March 20, 2020 Executive Order 202.4: Telecommuting and In-Person Workforce Reductions
KEEPING YOU INFORMED…
We are writing to provide clarification on Executive Order 202.4 which, in general, requires public employers to reduce their in-person, non-essential workforce by 50% by reassigning them to work remotely or placing them on leave without charge to accruals. For now, public employers are not subject to Executive Order 202.7, which requires a 75% reduction to in-person, non-essential staff or the announced and yet to-be-issued Order, which will require a 100% reduction.
The Governor’s Office has advised that “essential” employees are those whose services are needed to ensure the continuing operation of a local government or political subdivision, those who need to be physically present to perform their job and those involved in the emergency response to COVID-19. Notwithstanding this advice, it remains within each employer’s authority (as of now) to determine which employees are essential and which are non-essential.
There is no obligation to reduce essential services. Employees providing these services are excluded from the total number of employees for purposes of implementing the 50% reduction. In other words, if an employer has 500 employees and 100 of them are essential, there are 400 non-essential employees. Of the 400 non-essential employees, at least 200, at any given time, must be assigned to work remotely or be placed on leave, without charge to accruals. The 100 essential employees may continue to be directed to report to work as usual.
The 50% reduction to your in-person, non-essential workforce can be accomplished by a rotating schedule or identifying the employees who will report to work in-person as usual or any other method that is needed to continue your operations. The workplace rules should continue to be applied to employees working remotely and those reporting in-person. This includes, but is not limited to, charging accruals for any absence.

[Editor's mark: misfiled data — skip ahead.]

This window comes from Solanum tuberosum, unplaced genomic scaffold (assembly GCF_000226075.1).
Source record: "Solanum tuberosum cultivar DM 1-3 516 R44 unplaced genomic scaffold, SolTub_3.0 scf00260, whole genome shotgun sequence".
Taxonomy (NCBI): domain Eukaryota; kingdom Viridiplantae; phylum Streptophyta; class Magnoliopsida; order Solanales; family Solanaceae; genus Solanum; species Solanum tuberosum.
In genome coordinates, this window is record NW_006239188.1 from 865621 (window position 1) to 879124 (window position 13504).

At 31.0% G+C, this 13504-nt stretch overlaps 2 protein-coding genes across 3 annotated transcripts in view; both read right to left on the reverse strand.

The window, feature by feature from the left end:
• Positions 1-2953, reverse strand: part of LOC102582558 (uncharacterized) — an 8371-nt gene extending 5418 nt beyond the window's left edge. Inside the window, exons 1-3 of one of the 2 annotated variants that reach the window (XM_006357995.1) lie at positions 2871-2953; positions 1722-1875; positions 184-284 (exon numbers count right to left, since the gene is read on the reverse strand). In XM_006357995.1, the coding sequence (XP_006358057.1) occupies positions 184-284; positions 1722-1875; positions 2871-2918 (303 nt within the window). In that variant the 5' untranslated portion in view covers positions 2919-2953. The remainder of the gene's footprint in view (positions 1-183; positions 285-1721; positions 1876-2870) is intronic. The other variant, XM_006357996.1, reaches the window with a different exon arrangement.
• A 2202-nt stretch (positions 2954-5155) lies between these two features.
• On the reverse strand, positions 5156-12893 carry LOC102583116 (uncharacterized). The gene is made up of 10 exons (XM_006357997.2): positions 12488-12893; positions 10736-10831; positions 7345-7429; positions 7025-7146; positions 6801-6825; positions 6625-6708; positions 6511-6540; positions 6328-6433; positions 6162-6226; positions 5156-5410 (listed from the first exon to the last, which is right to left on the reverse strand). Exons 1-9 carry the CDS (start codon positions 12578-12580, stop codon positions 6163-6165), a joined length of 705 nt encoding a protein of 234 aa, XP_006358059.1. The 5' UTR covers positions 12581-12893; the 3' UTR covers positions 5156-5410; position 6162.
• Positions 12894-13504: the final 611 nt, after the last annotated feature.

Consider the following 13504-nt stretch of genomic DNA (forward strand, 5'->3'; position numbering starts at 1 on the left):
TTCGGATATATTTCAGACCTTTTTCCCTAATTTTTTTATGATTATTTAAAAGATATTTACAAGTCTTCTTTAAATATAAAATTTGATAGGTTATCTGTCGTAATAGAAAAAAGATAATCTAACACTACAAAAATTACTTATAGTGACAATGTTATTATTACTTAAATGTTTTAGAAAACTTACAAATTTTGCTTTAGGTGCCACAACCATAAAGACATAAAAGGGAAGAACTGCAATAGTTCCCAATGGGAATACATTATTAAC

We have heard rumors that the Governor will be issuing an Executive Order regarding temporary modifications to collective bargaining obligations. Unless/until that occurs, you should continue to abide by your collective bargaining agreements, employment contracts, policies and procedures as much as possible. Deviations might be needed to implement Executive Orders or otherwise address COVID-19-related issues. We can assist you with best practices on how to manage these deviations while minimizing litigation, avoiding setting bad precedent, maintaining labor-management relationships and abiding by the ever changing “rules of the game” during the COVID-19 pandemic.
Please contact Alyson Mathews or one of our other labor and employment attorneys by calling (631) 694-2300 or emailing email@example.com if you have any questions regarding the implementation of Executive Order 202.4.
THIS MEMORANDUM IS MEANT TO ASSIST IN GENERAL UNDERSTANDING OF THE CURRENT LAW. IT IS NOT TO BE REGARDED AS LEGAL ADVICE. THOSE WITH PARTICULAR QUESTIONS SHOULD SEEK THE ADVICE OF COUNSEL.
© Lamb & Barnosky, LLP 2020